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Secure Your Network with Amazon VPC Security

Learning Objectives

After completing this unit, you’ll be able to:

  • Understand security mechanisms in an Amazon VPC.
  • Differentiate between network access control lists (network ACLs) and security groups.
  • Explain how traffic flows in an Amazon VPC.

Now that you’ve learned the essentials of creating VPCs, subnets, route tables, and gateways, you need to learn how to secure your resources in this network. In this unit, you will learn about network access control lists (network ACLs) and security groups. 

Secure Your Subnets with Network ACLs

Think of a network ACL as a firewall at the subnet level. A network ACL enables you to control what kind of traffic is allowed to enter or leave your subnet. You can configure this by setting up rules that define what you want to filter. Here’s an example.

Inbound

Rule #

Type

Protocol

Port Range

Source

Allow/Deny

100

All IPv4 traffic

All

All

0.0.0.0/0

ALLOW

*

All IPv4 traffic

All

All

0.0.0.0/0

DENY

Outbound

Rule #

Type

Protocol

Port Range

Source

Allow/Deny

100

All IPv4 traffic

All

All

0.0.0.0/0

ALLOW

*

All IPv4 traffic

All

All

0.0.0.0/0

DENY


The default network ACL, shown in the table above, allows all traffic in and out of your subnet. To allow data to flow freely to your subnet, this is a good starting place. 

However, you may want to restrict data at the subnet level. For example, if you have a web application, you might restrict your network to allow HTTPS traffic and remote desktop protocol (RDP) traffic to your web servers.

Inbound

Rule #

Source IP

Protocol

Port

Allow/Deny

Comments

100

All IPv4 traffic

TCP

443

ALLOW

Allows inbound HTTPS traffic from anywhere

130

192.0.2.0/24

TCP

3389

ALLOW

Allows inbound RDP traffic to the web servers from your home network’s public IP address range (over the internet gateway)

*

All IPv4 traffic

All

All

DENY

Denies all inbound traffic not already handled by a preceding rule (not modifiable)

Outbound

Rule #

Destination IP

Protocol

Port

Allow/Deny

Comments

120

0.0.0.0/0

TCP

1025-65535

ALLOW

Allows outbound responses to clients on the internet (serving people visiting the web servers in the subnet)

*

0.0.0.0/0

All

All

DENY

Denies all outbound traffic not already handled by a preceding rule (not modifiable)


Notice that in the network ACL example above, you allow inbound 443 and outbound range 1025-65535. That’s because HTTP uses port 443 to initiate a connection and will respond to an ephemeral port. Network ACL’s are considered stateless, so you need to include both the inbound and outbound ports used for the protocol. If you don’t include the outbound range, your server would respond but the traffic would never leave the subnet.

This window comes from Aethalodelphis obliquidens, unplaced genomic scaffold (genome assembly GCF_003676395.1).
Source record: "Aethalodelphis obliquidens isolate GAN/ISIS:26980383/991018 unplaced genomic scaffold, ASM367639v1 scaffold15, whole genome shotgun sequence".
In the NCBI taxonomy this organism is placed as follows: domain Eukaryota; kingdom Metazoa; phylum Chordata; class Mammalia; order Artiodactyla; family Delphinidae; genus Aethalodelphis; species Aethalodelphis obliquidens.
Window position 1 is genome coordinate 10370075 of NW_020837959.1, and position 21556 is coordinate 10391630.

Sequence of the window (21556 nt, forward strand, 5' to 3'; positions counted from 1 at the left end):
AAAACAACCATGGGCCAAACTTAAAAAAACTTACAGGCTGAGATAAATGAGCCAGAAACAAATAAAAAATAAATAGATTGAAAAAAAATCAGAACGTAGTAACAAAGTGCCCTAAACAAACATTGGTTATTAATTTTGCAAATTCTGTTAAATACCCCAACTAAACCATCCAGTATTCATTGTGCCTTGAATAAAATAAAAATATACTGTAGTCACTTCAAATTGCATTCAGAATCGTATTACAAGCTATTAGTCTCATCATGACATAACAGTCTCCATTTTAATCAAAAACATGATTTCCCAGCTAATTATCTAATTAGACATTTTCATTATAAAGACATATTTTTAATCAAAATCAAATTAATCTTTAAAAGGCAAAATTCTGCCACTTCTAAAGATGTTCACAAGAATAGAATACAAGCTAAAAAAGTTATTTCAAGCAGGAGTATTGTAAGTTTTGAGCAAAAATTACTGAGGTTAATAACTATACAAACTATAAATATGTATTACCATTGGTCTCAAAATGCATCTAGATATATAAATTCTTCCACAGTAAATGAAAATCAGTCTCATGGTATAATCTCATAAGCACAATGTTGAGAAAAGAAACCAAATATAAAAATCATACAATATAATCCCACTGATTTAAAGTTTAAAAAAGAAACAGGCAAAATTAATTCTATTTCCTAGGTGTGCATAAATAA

Since network ACLs are configured by default to allow incoming and outgoing traffic, you don’t need to change their initial settings unless you need additional security layers.

Secure Your EC2 Instances with Security Groups

The next layer of security is for your EC2 Instances. Here, you can create a firewall called a security group. The default configuration of a security group blocks all inbound traffic and allows all outbound traffic.
By default, a security group does not allow traffic in, but does allow traffic out.

You might be wondering: “Wouldn’t this block all EC2 instances from receiving the response of any customer requests?” Well, security groups are stateful, meaning they will remember if a connection is originally initiated by the EC2 instance or from the outside and temporarily allow traffic to respond without having to modify the inbound rules. 

If you want your EC2 instance to accept traffic from the internet, you’ll need to open up inbound ports. If you have a web server, you may need to accept HTTP and HTTPS requests to allow that type of traffic in through your security group. You can create an inbound rule that will allow port 80 (HTTP) and port 443 (HTTPS) as shown below.

Inbound rules

Type

Protocol

Port Range

Source

HTTP (80)

TCP (6)

80

0.0.0.0/0

HTTP (80)

TCP (6)

80

::/0

HTTPS (443)

TCP (6)

443

0.0.0.0/0

HTTPS (443)

TCP (6)

443

::/0

You learned in a previous unit that subnets can be used to segregate traffic between computers in your network. Security groups can be used to do the same thing. A common design pattern is organizing your resources into different groups and creating security groups for each to control network communication between them.
Shows three tier application, each tier has its own security group: web, application, and database. Web tier accepts traffic from anywhere, app tier only accepts traffic from the web tier, and the database only accepts traffic from the app tier.

This example allows you to define three tiers and isolate each tier with the security group rules you define. In this case, you only allow internet traffic to the web tier over HTTPS, Web Tier to Application Tier over HTTP, and Application tier to Database tier over MySQL. This is different from traditional on-premises environments, in which you isolate groups of resources via VLAN configuration. In AWS, security groups allow you to achieve the same isolation without tying it to your network.

Wrap Up

There are many examples of network designs you can build in AWS. These are just some of the fundamentals you need to know to confidently build and design an Amazon VPC. You can use network ACLs and security groups as powerful tools to filter network-wide traffic for a single instance or subnet’s traffic.

Now that you’ve configured a server and placed it into a secure network by using Amazon VPC, in the next module, learn how to manage storage for your cat photo application. 

Resources